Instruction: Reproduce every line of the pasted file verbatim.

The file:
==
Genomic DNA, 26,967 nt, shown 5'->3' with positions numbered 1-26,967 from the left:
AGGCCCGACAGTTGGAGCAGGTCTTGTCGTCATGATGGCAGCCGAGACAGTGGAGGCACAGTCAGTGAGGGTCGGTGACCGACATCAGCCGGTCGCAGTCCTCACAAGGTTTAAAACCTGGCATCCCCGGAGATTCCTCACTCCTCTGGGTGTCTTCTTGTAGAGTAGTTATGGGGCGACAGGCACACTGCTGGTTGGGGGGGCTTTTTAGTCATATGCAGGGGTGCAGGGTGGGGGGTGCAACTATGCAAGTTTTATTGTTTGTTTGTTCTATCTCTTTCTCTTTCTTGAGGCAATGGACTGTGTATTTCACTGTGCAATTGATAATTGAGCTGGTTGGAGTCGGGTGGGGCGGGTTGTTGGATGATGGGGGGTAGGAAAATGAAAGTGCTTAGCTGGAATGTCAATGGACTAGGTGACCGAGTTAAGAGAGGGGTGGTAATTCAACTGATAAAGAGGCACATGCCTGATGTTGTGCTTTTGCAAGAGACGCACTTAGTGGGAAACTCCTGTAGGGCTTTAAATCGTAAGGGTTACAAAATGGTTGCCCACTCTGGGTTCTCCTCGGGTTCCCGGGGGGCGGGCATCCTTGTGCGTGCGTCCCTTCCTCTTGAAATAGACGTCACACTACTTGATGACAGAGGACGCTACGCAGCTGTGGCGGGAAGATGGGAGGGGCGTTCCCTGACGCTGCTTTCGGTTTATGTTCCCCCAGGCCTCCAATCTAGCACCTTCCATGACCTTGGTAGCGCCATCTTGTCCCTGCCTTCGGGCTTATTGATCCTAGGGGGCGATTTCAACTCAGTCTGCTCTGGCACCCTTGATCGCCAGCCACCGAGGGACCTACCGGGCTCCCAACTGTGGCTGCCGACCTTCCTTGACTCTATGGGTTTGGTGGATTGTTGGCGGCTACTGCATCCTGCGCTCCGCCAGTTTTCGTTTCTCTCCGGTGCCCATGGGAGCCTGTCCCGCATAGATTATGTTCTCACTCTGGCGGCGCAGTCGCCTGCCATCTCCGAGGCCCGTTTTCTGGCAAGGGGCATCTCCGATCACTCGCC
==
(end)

Genomic DNA, 26,967 nt, shown 5'->3' with positions numbered 1-26,967 from the left:
AGGCCCGACAGTTGGAGCAGGTCTTGTCGTCATGATGGCAGCCGAGACAGTGGAGGCACAGTCAGTGAGGGTCGGTGACCGACATCAGCCGGTCGCAGTCCTCACAAGGTTTAAAACCTGGCATCCCCGGAGATTCCTCACTCCTCTGGGTGTCTTCTTGTAGAGTAGTTATGGGGCGACAGGCACACTGCTGGTTGGGGGGGCTTTTTAGTCATATGCAGGGGTGCAGGGTGGGGGGTGCAACTATGCAAGTTTTATTGTTTGTTTGTTCTATCTCTTTCTCTTTCTTGAGGCAATGGACTGTGTATTTCACTGTGCAATTGATAATTGAGCTGGTTGGAGTCGGGTGGGGCGGGTTGTTGGATGATGGGGGGTAGGAAAATGAAAGTGCTTAGCTGGAATGTCAATGGACTAGGTGACCGAGTTAAGAGAGGGGTGGTAATTCAACTGATAAAGAGGCACATGCCTGATGTTGTGCTTTTGCAAGAGACGCACTTAGTGGGAAACTCCTGTAGGGCTTTAAATCGTAAGGGTTACAAAATGGTTGCCCACTCTGGGTTCTCCTCGGGTTCCCGGGGGGCGGGCATCCTTGTGCGTGCGTCCCTTCCTCTTGAAATAGACGTCACACTACTTGATGACAGAGGACGCTACGCAGCTGTGGCGGGAAGATGGGAGGGGCGTTCCCTGACGCTGCTTTCGGTTTATGTTCCCCCAGGCCTCCAATCTAGCACCTTCCATGACCTTGGTAGCGCCATCTTGTCCCTGCCTTCGGGCTTATTGATCCTAGGGGGCGATTTCAACTCAGTCTGCTCTGGCACCCTTGATCGCCAGCCACCGAGGGACCTACCGGGCTCCCAACTGTGGCTGCCGACCTTCCTTGACTCTATGGGTTTGGTGGATTGTTGGCGGCTACTGCATCCTGCGCTCCGCCAGTTTTCGTTTCTCTCCGGTGCCCATGGGAGCCTGTCCCGCATAGATTATGTTCTCACTCTGGCGGCGCAGTCGCCTGCCATCTCCGAGGCCCGTTTTCTGGCAAGGGGCATCTCCGATCACTCGCC